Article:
# Algebraic Notation for Circuits

When dealing with a circuit diagram of some type, a fairly typical procedure for simplifying the circuit is to redraw the circuit diagram a number of times, each time performing one or more independent atomic simplifications, such as combining series or parallel resistors, doing a source substitution, or other such things.

For instance, one might use this sequence of steps if one was asked to calculate the total current in this circuit: simulate this circuit – Schematic created using CircuitLab

(One would then conclude that the total current is 2/3 amps.)

However, these successive diagrams are time- and space-consuming to draw.

Such a circuit could also, however, be represented using some sort of algebraic notation. For instance, something like "(R1 + (R2 | R3))". This could then be used with a set of production rules equivalent to the atomic substitutions used above:

1 Ω + (1 Ω | 1 Ω)
1 Ω + 0.5 Ω
1.5 Ω


While this simple off-the-top-of-my-head notation might not be able to represent every circuit topology, I would imagine that a more developed algebraic structure could be constructed to represent more complicated topologies (like some of the algebraic systems used for some things in graph theory). Even a more limited notation restricted to simple branching and such could be useful, though, as such systems are not uncommon.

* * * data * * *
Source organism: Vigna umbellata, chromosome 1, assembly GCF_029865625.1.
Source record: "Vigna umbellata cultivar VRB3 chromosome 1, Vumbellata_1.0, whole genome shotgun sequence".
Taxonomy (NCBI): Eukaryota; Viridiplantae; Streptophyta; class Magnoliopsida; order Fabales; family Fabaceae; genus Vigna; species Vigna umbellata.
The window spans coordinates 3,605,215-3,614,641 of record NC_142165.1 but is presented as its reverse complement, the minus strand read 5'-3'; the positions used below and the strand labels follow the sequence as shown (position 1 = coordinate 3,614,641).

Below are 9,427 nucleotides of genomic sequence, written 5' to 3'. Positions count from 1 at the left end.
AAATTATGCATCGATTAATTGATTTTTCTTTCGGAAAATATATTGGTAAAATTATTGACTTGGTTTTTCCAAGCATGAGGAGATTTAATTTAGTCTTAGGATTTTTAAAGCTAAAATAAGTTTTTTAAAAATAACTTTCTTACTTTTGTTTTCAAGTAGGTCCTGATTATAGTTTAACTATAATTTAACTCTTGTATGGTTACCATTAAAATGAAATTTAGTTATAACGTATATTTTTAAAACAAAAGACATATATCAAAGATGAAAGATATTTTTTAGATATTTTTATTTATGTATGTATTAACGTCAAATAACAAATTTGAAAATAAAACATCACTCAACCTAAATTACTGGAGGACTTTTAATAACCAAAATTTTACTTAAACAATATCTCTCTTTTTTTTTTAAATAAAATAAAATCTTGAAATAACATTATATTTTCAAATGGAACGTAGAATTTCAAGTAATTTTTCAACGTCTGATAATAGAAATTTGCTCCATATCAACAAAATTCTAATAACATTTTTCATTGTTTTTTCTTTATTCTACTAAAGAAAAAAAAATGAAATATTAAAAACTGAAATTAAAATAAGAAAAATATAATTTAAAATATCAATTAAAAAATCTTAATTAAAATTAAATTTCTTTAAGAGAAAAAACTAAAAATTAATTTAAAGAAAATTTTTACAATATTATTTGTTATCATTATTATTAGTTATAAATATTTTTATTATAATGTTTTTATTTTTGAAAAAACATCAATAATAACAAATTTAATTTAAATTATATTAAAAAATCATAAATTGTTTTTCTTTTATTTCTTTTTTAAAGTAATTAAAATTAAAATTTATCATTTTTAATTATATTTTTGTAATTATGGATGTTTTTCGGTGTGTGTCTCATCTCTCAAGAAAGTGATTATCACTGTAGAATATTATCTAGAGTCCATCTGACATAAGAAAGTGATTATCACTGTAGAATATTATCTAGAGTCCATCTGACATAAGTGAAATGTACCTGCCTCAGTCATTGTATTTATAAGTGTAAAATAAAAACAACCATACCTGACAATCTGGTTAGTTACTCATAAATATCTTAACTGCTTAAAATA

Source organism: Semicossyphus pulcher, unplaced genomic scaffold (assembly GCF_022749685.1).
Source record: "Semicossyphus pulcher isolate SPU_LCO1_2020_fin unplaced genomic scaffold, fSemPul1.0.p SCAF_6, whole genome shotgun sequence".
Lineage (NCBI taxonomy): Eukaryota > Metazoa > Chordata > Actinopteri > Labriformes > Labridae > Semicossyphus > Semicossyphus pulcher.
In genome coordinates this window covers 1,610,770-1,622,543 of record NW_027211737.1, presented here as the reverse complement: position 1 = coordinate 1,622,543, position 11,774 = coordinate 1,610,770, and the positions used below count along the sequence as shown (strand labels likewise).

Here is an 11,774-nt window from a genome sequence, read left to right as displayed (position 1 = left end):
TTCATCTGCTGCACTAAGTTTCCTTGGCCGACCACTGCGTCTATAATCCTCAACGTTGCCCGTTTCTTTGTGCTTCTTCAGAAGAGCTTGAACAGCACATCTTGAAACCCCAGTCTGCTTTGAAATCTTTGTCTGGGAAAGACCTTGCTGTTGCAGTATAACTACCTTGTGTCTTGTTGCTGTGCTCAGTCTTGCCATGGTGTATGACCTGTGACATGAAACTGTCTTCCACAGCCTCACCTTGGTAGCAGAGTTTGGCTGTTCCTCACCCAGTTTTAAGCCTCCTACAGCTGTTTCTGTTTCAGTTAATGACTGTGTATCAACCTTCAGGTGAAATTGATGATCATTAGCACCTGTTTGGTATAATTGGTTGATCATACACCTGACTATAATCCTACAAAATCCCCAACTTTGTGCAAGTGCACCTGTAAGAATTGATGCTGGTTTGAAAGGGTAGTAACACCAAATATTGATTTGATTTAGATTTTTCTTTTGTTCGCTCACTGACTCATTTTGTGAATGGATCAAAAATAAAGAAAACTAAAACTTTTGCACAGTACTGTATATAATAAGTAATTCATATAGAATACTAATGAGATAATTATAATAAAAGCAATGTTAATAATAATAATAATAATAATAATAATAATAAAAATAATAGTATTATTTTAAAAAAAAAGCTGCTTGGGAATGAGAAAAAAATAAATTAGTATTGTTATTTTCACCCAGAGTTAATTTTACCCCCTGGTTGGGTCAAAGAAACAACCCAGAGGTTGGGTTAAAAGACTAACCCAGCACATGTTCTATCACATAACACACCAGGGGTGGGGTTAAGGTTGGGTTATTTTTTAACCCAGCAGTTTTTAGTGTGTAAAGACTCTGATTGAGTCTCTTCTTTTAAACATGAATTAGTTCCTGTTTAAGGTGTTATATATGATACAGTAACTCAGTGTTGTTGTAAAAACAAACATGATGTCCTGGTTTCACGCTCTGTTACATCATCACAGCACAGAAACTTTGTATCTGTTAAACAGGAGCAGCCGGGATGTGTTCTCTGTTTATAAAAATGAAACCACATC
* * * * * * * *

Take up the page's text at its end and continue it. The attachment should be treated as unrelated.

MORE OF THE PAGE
I have searched online with Google for any some kind of established algebraic notation, but all the search queries I have attempted have only returned results regarding Boolean algebraic notation.

Is there any sort of existing notation or system like this?

## 2 Answers

I often see || for "in parallel with". At the end of the day, though, it can be represented as a mathematical formula, so that is what would normally be used.

For instance, your circuit would be written as: $$R1 + \frac{1}{\frac{1}{R2}+\frac{1}{R3}}$$

Is there any sort of existing notation or system like this?

Circuit simulation software often employs netlists.

Here's a list of examples, I'll report one: v1 1 0 dc 24
v2 3 0 dc 15
r1 1 2 10k
r2 2 3 8.1k
r3 2 0 4.7k
.end


The notation is rather straightforward - v1 1 0 dc 24, for example, means "a voltage source v1 from node 0to node 1, 24VDC".